John J. Crittenden
John Jordan Crittenden (September 10, 1787 – July 26, 1863) was a politician from the U.S. state of Kentucky. He represented the state in both the U.S. House of Representatives and the U.S. Senate and twice served as United States Attorney General in the administrations of William Henry Harrison and Millard Fillmore. He was also the 17th governor of Kentucky and served in the state legislature. Although frequently mentioned as a potential candidate for the U.S. presidency, he never consented to run for the office.
During his early political career, Crittenden served in the Kentucky House of Representatives and was chosen as speaker on several occasions. With the advent of the Second Party System, he allied with the National Republican (later Whig) Party and was a fervent supporter of Henry Clay and opponent of Democrats Andrew Jackson and Martin Van Buren. Jackson supporters in the Senate refused to confirm Crittenden's nomination by John Quincy Adams to the U.S. Supreme Court in 1828, but after his brief service as Kentucky Secretary of State, the state legislature elected him to the first of his four non-consecutive stints in the U.S. Senate. Upon his election as president, William Henry Harrison appointed Crittenden as Attorney General, but after Harrison's death, political differences prompted him to resign rather than continue his service under Harrison's successor, John Tyler. He was returned to the Senate in 1842, serving until 1848, when he resigned to run for governor, hoping his election would help Zachary Taylor win Kentucky's vote in the 1848 presidential election. Taylor was elected, but Crittenden refused a post in his cabinet, fearing he would be charged with making a "corrupt bargain", as Clay had been in 1825. Following Taylor's death in 1850, Crittenden resigned the governorship and accepted Millard Fillmore's appointment as attorney general.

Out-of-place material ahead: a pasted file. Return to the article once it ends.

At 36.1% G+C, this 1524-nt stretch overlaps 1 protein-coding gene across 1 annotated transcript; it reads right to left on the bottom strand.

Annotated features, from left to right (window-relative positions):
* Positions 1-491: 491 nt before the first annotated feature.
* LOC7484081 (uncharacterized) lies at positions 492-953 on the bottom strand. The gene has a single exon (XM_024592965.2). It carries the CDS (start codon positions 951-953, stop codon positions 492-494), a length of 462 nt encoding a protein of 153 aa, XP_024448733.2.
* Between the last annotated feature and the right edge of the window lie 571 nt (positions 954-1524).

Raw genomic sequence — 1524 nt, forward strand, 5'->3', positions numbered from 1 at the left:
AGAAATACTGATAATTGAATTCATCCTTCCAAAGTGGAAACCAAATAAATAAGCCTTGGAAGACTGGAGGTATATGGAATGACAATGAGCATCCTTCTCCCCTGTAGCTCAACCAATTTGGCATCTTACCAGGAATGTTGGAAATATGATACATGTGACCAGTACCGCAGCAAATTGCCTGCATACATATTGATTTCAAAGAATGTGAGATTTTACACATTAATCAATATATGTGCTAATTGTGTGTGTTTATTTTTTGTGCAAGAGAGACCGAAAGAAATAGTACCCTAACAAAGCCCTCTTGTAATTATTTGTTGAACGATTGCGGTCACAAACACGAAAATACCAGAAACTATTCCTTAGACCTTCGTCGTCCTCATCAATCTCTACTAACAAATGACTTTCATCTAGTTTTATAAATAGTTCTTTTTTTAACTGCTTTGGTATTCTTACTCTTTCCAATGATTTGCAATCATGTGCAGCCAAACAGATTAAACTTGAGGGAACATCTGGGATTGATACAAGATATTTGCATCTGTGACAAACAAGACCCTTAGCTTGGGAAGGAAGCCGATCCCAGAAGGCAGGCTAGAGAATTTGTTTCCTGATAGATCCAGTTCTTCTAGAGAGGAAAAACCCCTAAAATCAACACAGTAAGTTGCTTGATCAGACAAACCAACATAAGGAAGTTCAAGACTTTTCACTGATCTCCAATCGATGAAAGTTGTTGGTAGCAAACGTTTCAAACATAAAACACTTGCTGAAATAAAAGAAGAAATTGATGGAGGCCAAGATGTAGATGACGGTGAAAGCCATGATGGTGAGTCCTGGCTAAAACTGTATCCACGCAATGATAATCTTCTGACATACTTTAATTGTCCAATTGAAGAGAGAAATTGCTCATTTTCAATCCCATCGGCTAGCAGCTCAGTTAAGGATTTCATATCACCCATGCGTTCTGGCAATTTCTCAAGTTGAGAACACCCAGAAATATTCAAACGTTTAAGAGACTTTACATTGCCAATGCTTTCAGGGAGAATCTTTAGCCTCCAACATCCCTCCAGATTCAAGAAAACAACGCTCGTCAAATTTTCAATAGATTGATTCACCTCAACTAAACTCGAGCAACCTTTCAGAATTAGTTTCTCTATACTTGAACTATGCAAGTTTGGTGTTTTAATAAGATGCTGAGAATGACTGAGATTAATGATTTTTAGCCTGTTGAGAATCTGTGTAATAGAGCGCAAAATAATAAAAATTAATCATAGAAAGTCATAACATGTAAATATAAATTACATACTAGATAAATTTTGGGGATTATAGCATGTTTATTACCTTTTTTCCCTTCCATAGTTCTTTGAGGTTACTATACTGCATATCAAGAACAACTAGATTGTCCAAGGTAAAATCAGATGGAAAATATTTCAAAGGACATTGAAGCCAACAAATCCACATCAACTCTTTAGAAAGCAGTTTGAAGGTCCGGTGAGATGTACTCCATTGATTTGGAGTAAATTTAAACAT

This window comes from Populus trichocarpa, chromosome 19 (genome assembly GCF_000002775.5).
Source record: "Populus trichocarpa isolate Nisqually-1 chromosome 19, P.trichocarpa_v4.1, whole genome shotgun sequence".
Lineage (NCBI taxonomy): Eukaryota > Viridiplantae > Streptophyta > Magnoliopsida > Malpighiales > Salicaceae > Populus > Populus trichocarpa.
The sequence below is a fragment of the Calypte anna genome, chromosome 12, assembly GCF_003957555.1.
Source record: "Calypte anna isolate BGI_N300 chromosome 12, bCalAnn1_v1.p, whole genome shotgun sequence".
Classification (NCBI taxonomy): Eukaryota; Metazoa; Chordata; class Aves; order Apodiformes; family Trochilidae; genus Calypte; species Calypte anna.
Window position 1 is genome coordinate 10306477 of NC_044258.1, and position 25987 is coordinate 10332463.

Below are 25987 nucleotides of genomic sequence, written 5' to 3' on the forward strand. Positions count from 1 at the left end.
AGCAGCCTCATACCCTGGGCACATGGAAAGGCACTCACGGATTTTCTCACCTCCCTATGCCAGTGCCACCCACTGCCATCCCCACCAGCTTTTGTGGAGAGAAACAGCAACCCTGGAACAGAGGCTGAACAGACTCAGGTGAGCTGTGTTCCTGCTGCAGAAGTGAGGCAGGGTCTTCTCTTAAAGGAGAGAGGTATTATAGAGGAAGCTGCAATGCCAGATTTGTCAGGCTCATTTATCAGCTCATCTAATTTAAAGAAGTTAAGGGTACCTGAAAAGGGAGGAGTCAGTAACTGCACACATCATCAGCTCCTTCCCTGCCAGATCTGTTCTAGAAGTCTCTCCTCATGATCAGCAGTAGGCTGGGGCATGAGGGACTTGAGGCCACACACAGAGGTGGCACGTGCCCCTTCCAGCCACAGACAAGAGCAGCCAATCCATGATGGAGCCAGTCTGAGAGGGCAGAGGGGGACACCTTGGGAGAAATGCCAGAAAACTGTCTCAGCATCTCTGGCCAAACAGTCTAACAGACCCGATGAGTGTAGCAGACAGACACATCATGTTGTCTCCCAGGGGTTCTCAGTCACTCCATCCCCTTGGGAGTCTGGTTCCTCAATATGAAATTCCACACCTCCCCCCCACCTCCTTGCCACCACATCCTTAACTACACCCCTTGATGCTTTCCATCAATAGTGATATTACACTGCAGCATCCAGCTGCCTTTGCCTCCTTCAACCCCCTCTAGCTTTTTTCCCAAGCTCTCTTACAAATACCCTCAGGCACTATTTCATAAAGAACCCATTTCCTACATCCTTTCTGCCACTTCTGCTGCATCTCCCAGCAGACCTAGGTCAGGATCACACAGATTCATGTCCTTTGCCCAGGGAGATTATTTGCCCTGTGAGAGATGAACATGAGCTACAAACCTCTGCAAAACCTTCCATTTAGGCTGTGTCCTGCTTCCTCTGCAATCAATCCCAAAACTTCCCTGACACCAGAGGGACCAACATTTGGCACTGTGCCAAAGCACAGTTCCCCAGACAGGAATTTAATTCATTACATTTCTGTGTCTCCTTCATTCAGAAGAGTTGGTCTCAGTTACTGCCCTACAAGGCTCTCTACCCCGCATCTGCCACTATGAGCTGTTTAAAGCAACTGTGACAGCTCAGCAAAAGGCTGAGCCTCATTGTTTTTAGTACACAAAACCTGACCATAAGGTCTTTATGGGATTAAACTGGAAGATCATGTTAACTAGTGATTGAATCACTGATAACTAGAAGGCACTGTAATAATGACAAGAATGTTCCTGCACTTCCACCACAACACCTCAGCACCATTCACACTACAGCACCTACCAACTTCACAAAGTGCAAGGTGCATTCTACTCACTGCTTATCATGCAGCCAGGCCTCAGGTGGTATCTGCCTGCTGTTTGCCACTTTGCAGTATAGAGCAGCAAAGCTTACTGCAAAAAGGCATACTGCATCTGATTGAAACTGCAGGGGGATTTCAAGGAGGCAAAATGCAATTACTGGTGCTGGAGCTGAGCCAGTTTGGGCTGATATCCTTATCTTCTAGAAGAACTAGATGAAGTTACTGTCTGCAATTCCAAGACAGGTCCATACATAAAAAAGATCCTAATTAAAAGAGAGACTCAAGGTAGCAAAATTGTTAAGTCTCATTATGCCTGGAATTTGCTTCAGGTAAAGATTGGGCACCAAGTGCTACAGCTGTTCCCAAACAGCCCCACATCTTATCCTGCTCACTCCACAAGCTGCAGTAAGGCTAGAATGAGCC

As the Whig Party crumbled in the mid-1850s, Crittenden joined the Know Nothing (or American) Party. After the expiration of his term as attorney general, he was again elected to the U.S. Senate, where he urged compromise on the issue of slavery to prevent the breakup of the United States. As bitter partisanship increased the threat of secession, Crittenden sought out moderates from all parties and formed the Constitutional Union Party, though he refused the party's nomination for president in the 1860 election. In December 1860, he authored the Crittenden Compromise, a series of resolutions and constitutional amendments he hoped would avert the Civil War, but Congress did not approve them. Crittenden was elected to the House of Representatives in 1861 and continued to seek reconciliation between the states throughout his term. He declared his candidacy for re-election to the House in 1863, but died before the election took place.
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